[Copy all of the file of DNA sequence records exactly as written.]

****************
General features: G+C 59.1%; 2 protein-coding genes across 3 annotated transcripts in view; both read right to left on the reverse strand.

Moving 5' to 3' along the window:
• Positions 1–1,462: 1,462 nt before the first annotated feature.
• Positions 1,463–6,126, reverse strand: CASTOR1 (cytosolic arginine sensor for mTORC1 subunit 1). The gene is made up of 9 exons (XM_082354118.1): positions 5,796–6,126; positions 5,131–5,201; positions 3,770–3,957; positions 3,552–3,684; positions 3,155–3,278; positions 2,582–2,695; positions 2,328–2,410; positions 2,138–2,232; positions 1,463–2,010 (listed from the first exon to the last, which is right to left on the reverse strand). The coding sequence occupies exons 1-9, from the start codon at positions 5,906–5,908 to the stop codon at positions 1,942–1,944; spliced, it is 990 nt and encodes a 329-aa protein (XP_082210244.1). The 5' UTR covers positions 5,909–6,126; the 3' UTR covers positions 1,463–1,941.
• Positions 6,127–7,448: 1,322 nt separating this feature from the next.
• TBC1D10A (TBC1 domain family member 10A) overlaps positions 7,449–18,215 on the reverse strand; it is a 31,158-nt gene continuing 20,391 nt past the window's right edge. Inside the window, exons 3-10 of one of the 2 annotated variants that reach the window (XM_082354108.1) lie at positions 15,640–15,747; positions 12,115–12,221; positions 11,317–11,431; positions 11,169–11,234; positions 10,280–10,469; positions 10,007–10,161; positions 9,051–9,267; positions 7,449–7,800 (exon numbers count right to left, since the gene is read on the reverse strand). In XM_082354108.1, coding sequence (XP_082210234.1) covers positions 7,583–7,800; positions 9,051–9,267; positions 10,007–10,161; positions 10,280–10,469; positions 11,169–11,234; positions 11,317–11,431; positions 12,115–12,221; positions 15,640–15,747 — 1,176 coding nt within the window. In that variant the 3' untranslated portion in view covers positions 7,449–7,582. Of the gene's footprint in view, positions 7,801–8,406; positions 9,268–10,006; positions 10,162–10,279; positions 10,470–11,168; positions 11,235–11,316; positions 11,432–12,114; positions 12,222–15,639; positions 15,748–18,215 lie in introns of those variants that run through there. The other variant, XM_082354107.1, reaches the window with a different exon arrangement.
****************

General features: G+C 59.1%; 2 protein-coding genes across 3 annotated transcripts in view; both read right to left on the reverse strand.

Moving 5' to 3' along the window:
• Positions 1–1,462: 1,462 nt before the first annotated feature.
• Positions 1,463–6,126, reverse strand: CASTOR1 (cytosolic arginine sensor for mTORC1 subunit 1). The gene is made up of 9 exons (XM_082354118.1): positions 5,796–6,126; positions 5,131–5,201; positions 3,770–3,957; positions 3,552–3,684; positions 3,155–3,278; positions 2,582–2,695; positions 2,328–2,410; positions 2,138–2,232; positions 1,463–2,010 (listed from the first exon to the last, which is right to left on the reverse strand). The coding sequence occupies exons 1-9, from the start codon at positions 5,906–5,908 to the stop codon at positions 1,942–1,944; spliced, it is 990 nt and encodes a 329-aa protein (XP_082210244.1). The 5' UTR covers positions 5,909–6,126; the 3' UTR covers positions 1,463–1,941.
• Positions 6,127–7,448: 1,322 nt separating this feature from the next.
• TBC1D10A (TBC1 domain family member 10A) overlaps positions 7,449–18,215 on the reverse strand; it is a 31,158-nt gene continuing 20,391 nt past the window's right edge. Inside the window, exons 3-10 of one of the 2 annotated variants that reach the window (XM_082354108.1) lie at positions 15,640–15,747; positions 12,115–12,221; positions 11,317–11,431; positions 11,169–11,234; positions 10,280–10,469; positions 10,007–10,161; positions 9,051–9,267; positions 7,449–7,800 (exon numbers count right to left, since the gene is read on the reverse strand). In XM_082354108.1, coding sequence (XP_082210234.1) covers positions 7,583–7,800; positions 9,051–9,267; positions 10,007–10,161; positions 10,280–10,469; positions 11,169–11,234; positions 11,317–11,431; positions 12,115–12,221; positions 15,640–15,747 — 1,176 coding nt within the window. In that variant the 3' untranslated portion in view covers positions 7,449–7,582. Of the gene's footprint in view, positions 7,801–8,406; positions 9,268–10,006; positions 10,162–10,279; positions 10,470–11,168; positions 11,235–11,316; positions 11,432–12,114; positions 12,222–15,639; positions 15,748–18,215 lie in introns of those variants that run through there. The other variant, XM_082354107.1, reaches the window with a different exon arrangement.